Breaking down trending themes & key risks to help corporate treasurers get ahead of the latest issues shaping markets.
Coronavirus trends are broadly improving with the return to school in full swing, but higher inflation and concerns over global growth are driving expectations of higher borrowing costs down the road, while cost pressures and supply chain constraints also make the list of top risks this week.
Risk monitor for the week ahead
- Pandemic trends are improving globally, but in the UK, Europe, and the US, colder weather is upon us and remains a key risk. The UK is among the countries with the highest infection rates, but with more serious forms contained by vaccinations, restrictions continue to be lifted. In the US, caseloads have fallen around 40% from the recent peak and Asia has largely contained delta, so far. Infections remain very low in Europe. But colder is to come, which for some regions remains a key risk to monitor. Check out our Covid-19 Monitor for regular updates on how the pandemic is trending and key risks on the horizon.
- Inflation is rising, which has central banks spooked and could lead to higher rates (and bond yields) sooner than expected. In Europe and the UK, spiking energy prices and labour shortages in key sectors (hauliers primarily) is causing major headaches for businesses and putting pressure on prices at a time when inflation is already quite high. In the US, inflation was a reported to be a little weaker in August, but manufacturing surveys pointed to higher price pressures being passed on. Whether transitory or not, higher inflation for longer means normalisation will also take longer, which means upward pressure on bond yields.
- As we’ve pointed out in the latest episode of Bondcast, higher inflation has central banks worried, and may push them to contain inflation more actively. Last week, Norway’s central bank was the first of any G10 central bank to raise interest rates. The Fed, in signalling an expectation that it would try to end its net asset purchases by the middle of 2022, also sent a more aggressive message to markets. The Bank of England also sounded more concerned, allowing markets to project a start to rate hikes early next year (by 0.15% in February) more confidently.
- These two factors, broadly higher inflation prints and the prospect of swifter central bank action, means inflation-linked markets have become very volatile. In the UK, where energy prices, labour shortages and supply chain disruptions are particularly acute, this has also meant a weaker pound.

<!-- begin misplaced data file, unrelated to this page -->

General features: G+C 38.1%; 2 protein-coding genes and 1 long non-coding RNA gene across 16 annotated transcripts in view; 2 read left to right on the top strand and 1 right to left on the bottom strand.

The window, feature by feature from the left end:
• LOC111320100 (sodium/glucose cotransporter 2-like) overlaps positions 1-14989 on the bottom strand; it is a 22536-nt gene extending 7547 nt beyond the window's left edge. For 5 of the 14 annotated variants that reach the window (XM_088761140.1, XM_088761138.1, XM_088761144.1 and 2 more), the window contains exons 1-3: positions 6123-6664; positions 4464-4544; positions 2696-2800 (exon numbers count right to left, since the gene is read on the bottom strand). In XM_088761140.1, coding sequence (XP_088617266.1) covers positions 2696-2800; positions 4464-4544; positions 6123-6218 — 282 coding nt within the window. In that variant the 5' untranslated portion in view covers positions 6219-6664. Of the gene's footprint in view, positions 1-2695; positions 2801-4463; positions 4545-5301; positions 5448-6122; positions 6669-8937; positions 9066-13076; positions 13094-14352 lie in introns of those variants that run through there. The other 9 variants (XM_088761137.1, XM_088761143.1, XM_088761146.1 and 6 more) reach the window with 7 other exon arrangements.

- Growth risks in China are to be watched. Last week started with serious concerns about debt sustainability and corporate bond defaults, which have reignited fears over asset bubbles and the effects of its longer-term economic rebalancing efforts. Our Chief China Economist Peiqian Liu has trimmed her growth forecast for this year and suspects there will be more to cut in Q4.
Hedging against inflation is naturally edging up the agenda
Firms are rightly focused on the sensitivity of their margins to inflation and supply chain pressures, both from a revenue and cost perspective. Some are reassessing their willingness to hedge inflation-linked revenues and lock in what are multi-year highs, while others are concerned they may have hedged too soon given mark-to-market moves of previously-hedged inflation cashflows in recent weeks. For many, pre-hedging of future borrowing is becoming a higher priority.
Optimising cash management with higher rates in mind
Lower-for-longer was the prevalent rate environment well before and throughout the pandemic, but the prospect of higher rates has treasurers reviving cash management discussions as yield improves on a wider range of products & markets.
Supply chain disruptions are making headlines everywhere, perhaps no more than in the UK where a shortage of hauliers is keeping some fuel pumps dry and weighing on a much broader range of industries. But similar pressures are being felt globally – including the US, where businesses now see supply chain issues sticking around for some time. This could have significant implications on growth expectations, but also highlights the importance of investing in building supply chain resilience.
When US companies think their supply chains will return to normal